June 25, 1959 |
Puerto Plata, Dominican Republic
|September 14, 1981, for the Los Angeles Dodgers|
|Last MLB appearance|
|April 13, 1996, for the Florida Marlins|
|Earned run average||3.11|
|Career highlights and awards|
Alejandro Peña Vásquez [ah-leh-hahn'-dro / pen'-nya / vahs'-kes] (born June 25, 1959), is a former relief pitcher in Major League Baseball. Listed at 6' 1" [1.85 m], 200 lb. [91 k], he batted and threw right-handed.
Peña made his Major League debut on September 14, 1981 and made his last appearance on April 13, 1996, while pitching for the Los Angeles Dodgers (1981–1989), New York Mets (1990–1991), Atlanta Braves (1991–1992; 1995), Pittsburgh Pirates (1994), Boston Red Sox (1995) and Florida Marlins (1995; 1996).
Peña is best known for his late season success with the Atlanta Braves in 1991. Acquired from the Mets at the end of August (he needed to be on Atlanta's roster on August 31 to pitch in the playoffs), Pena went 13-for-13 in save opportunities, including saving Games 2 and 6 for Steve Avery in the 1991 NLCS. He blew a save in Game 3 of the 1991 World Series, but the Braves later won that game. He was on the mound for the final pitch of that classic series, giving up the base hit to Gene Larkin that won the title for the Minnesota Twins. Peña was the losing pitcher of Game 7. On September 11, 1991, Peña teamed with fellow Braves pitchers Kent Mercker and Mark Wohlers for a combined no-hitter against the San Diego Padres; Peña pitched the final inning of the 1–0 victory for a save. In 1992 he was hampered by tendinitis in his pitching elbow which caused the Braves to leave him off the World Series Roster and caused him to miss the 1993 season. In 1995 he was reacquired by the Braves for their World Series run and was the winning pitcher of record for the first two games of their NLDS series.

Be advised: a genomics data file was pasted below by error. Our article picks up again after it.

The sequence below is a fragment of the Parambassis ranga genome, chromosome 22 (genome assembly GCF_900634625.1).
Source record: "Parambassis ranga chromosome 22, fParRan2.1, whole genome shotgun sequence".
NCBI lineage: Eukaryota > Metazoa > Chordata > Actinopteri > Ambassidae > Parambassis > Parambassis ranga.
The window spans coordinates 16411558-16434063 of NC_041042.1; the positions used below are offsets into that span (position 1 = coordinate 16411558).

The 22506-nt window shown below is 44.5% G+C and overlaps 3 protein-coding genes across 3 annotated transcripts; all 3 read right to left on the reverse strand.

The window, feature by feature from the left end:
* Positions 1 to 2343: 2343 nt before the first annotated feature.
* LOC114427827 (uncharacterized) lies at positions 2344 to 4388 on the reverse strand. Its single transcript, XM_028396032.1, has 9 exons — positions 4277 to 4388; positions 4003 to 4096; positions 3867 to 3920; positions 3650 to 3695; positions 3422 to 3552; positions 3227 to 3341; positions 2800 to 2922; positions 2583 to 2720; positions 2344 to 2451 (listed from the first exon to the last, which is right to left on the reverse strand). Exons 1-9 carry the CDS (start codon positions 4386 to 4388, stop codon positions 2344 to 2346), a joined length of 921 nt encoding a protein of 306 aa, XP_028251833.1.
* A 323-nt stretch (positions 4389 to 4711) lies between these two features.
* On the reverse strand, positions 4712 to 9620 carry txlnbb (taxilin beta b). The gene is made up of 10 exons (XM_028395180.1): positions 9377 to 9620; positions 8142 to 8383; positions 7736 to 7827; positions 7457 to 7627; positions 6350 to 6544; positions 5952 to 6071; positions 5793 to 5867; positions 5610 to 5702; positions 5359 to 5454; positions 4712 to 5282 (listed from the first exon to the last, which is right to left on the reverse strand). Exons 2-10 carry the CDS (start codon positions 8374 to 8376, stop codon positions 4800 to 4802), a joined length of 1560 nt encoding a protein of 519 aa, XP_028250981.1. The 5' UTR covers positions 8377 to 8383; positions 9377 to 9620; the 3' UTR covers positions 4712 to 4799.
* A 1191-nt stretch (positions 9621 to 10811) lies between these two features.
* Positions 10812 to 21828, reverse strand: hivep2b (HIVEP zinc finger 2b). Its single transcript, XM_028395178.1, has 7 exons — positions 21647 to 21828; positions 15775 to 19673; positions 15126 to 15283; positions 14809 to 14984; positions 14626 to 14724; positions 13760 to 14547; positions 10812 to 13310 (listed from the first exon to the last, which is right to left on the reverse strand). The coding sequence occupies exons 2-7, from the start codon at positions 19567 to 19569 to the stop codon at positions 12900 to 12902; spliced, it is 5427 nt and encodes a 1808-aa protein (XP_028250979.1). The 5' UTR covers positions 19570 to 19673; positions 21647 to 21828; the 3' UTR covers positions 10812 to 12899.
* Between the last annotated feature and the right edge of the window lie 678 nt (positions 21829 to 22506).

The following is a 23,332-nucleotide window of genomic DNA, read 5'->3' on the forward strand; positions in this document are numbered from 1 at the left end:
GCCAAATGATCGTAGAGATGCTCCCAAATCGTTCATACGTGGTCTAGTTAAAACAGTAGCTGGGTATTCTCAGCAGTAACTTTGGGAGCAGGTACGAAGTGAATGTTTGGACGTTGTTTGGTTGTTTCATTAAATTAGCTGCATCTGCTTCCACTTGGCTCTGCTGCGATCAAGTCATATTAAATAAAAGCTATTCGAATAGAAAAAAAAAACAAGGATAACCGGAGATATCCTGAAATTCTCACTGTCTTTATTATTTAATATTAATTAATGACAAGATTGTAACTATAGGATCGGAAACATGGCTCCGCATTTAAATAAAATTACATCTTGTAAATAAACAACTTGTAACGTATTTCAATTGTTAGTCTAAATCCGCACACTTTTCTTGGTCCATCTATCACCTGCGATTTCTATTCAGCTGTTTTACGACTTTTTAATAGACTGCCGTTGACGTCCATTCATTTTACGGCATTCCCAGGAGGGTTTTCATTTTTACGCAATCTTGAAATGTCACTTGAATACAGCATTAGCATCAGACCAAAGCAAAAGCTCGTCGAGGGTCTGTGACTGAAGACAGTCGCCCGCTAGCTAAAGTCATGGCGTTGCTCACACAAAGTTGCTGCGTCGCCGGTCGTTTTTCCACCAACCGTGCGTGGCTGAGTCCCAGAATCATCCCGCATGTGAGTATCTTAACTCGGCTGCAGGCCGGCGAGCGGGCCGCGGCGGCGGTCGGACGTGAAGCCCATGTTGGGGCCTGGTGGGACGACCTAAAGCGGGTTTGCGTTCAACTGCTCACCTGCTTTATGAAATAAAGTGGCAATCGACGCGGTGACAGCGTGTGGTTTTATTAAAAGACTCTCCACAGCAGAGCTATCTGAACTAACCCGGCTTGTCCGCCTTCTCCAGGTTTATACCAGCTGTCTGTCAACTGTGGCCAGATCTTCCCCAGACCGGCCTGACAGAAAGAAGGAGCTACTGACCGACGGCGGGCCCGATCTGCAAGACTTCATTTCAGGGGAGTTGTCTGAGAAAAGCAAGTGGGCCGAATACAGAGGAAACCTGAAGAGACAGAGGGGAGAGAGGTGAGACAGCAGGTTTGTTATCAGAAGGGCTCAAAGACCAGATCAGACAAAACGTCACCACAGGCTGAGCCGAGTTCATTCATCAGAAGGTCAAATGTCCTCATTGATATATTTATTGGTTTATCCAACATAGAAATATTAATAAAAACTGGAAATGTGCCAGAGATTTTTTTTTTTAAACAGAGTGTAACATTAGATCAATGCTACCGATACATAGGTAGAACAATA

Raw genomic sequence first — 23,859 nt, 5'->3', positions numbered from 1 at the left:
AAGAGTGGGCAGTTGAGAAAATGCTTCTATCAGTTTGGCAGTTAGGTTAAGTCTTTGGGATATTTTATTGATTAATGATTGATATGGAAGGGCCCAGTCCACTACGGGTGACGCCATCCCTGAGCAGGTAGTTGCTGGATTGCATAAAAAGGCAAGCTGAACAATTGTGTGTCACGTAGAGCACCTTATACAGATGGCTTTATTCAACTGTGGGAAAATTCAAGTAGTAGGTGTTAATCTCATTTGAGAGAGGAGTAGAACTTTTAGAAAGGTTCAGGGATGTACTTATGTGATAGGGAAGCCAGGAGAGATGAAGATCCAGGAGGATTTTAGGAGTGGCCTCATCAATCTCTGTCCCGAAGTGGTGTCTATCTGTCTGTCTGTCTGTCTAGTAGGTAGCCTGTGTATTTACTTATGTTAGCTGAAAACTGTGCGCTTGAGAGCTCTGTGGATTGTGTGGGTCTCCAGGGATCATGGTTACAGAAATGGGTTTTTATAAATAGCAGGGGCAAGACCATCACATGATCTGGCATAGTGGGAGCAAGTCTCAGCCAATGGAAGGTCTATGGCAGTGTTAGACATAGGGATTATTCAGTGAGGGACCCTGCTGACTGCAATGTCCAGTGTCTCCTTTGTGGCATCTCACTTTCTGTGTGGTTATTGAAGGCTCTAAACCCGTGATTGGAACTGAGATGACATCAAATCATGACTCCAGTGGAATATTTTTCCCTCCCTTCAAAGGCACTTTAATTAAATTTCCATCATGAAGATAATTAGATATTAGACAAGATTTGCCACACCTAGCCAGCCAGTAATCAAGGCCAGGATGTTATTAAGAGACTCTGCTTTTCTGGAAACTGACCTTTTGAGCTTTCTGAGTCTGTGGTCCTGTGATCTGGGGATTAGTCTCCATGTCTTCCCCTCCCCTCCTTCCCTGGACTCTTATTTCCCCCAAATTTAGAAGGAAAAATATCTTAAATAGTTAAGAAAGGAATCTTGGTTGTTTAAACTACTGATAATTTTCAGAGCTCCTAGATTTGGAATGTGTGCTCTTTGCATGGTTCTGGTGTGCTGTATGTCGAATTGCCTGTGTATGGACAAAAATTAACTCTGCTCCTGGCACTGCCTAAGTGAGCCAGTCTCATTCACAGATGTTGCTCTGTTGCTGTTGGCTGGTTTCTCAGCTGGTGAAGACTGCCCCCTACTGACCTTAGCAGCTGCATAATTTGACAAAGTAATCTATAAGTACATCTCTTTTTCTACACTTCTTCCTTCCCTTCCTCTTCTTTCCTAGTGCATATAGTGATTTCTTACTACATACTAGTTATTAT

- List of Major League Baseball all-time saves leaders
- List of Major League Baseball annual ERA leaders
- Career statistics and player information from Baseball-Reference, or Baseball-Reference (Minors), or Retrosheet
September 11, 1991
(with Kent Mercker & Mark Wohlers)